Breast MRI:How I Read It

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Ian Gardiner, MDBreast MRI has emerged as a powerful new tool in the fight against breast cancer. It has found wide acceptance in the past 10 years, and it appears to be one of the most rapidly growing medical studies. When breast MRI is combined with mammography and breast ultrasound, we are now able to find breast cancer at its earliest stages, when the disease can be treated most easily and successfully. Unlike conventional mammograms and sonograms, which might generate a dozen or so images per patient, breast MRI creates 2,000 or more. This has created much additional work-up activity for clinic- and hospital-based radiologists, who are already very busy (and in short supply). The growing demand for breast MRI, combined with the stagnant supply of radiologists, created a need for new tools that would boost the efficiency of radiologists; enter computer-aided detection. Computer-aided detection streamlines the radiologist’s workflow by automating several time-consuming tasks. First, it processes the raw data to correct for any movement that has occurred during the study, eliminating artifacts from motion. Second, it organizes the images into the radiologist’s preferred hanging protocol, so that the most relevant images are displayed initially. Third, it analyzes the images to find the areas of tissue that have the most abnormal blood supply (an important sign that can indicate the presence of cancer). Fourth, it simplifies generation of reports, making use of ACR® BI-RADS® terminology. A typical case will demonstrate some of the ways that I use computer-aided detection. I begin my analysis by looking at the patient’s requisition and other paperwork. It is important to understand why the patient is having a breast MRI exam. Potential reasons include assessment of breast implants, determining the true extent of disease in a newly diagnosed breast-cancer patient, and looking for evidence that treatment is effective. I also review any previous imaging that the patient has undergone, including prior MRI studies, mammograms, and breast sonograms.
Figure 1.Maximum-intensity projection showing recurrent breast cancer near the chest wall.
Next, I turn to my monitor and bring up the maximum-intensity projections (Figure 1). These 3D images have been reconstructed, using computer-aided detection, from the raw data. They allow me to have a global view of the breast tissue from a variety of different angles.
Figure 2.High-resolution axial image showing recurrent breast cancer near the chest wall.
Once I have the sense of the lay of the land, I go to the next step in my hanging protocol. These are the various high-resolution cross-sectional images that I use to analyze the anatomic characteristics of any lesions (Figure 2). Computer-aided detection includes a number of tools to assist me in my analysis. With one click, the software can determine precisely where a lesion is located, measure its size, and calculate its distance from various landmarks, such as the chest wall and skin surface. This information is automatically added to the report. I can also select key images that demonstrate particular features of the lesions. These images can be saved to an external device that I can then take to rounds or tumor boards.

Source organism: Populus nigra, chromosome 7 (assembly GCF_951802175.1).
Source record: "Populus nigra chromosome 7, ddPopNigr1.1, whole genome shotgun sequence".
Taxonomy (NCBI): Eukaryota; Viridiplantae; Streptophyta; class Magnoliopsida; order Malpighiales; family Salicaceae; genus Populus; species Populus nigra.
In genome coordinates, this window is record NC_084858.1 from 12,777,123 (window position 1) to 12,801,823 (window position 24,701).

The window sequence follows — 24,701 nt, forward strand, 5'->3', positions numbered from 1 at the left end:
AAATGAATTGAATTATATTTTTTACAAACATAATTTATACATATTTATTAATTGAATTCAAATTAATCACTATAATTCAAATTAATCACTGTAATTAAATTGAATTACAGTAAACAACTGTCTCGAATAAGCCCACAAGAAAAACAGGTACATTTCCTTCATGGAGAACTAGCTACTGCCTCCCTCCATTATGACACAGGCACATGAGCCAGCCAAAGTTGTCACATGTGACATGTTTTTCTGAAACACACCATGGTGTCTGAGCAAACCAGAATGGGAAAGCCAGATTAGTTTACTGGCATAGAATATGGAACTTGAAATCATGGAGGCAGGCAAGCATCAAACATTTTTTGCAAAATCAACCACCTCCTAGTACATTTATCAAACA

Figure 3.Graphical representation of the blood-flow pattern through the tumor over time.
In most instances, the high-resolution images give sufficient information to help me decide whether a given lesion is worrisome or not. At other times, I must turn to the so-called kinetic images to help me form an opinion. Kinetic images (Figure 3) can be thought of as time-lapse photography, demonstrating the flow of gadolinium dye through the breasts. This dye tends to accumulate in cancerous tissue. We look at a variety of parameters to help distinguish between normal and suspicious tissue, including how rapidly blood flows into and out of the area of concern. These calculations are tedious when done manually, but can be rapidly and accurately done by the computer. The software generates color maps that can be superimposed on the anatomic images to highlight the areas of greatest concern. You can think of this as being like a spell checker for a document: It draws the radiologist’s attention to those areas that might require further evaluation. After I have completely characterized the lesion, I turn my attention to the areas where breast cancer can spread. These include the axilla, skeleton, and liver. Along the way, I can add particularly important images directly to the report. Now that I have completed my interpretation of the images, all that is left for me to do is to dictate a brief summary of the findings, an overall assessment of my level of suspicion, and my recommendations for follow-up care. These might include additional imaging, a biopsy, or a return to screening mammography. Then, it’s on to the next case. Ian Gardiner, MD, is breast-imaging director of Canada Diagnostic Centres in Vancouver, British Columbia; is clinical assistant professor in the University of British Columbia department of radiology; and is a breast-imaging consultant at the Specialist Referral Clinic, Vancouver. He sits on the board of the Canadian Breast Cancer Foundation (British Columbia and Yukon chapter).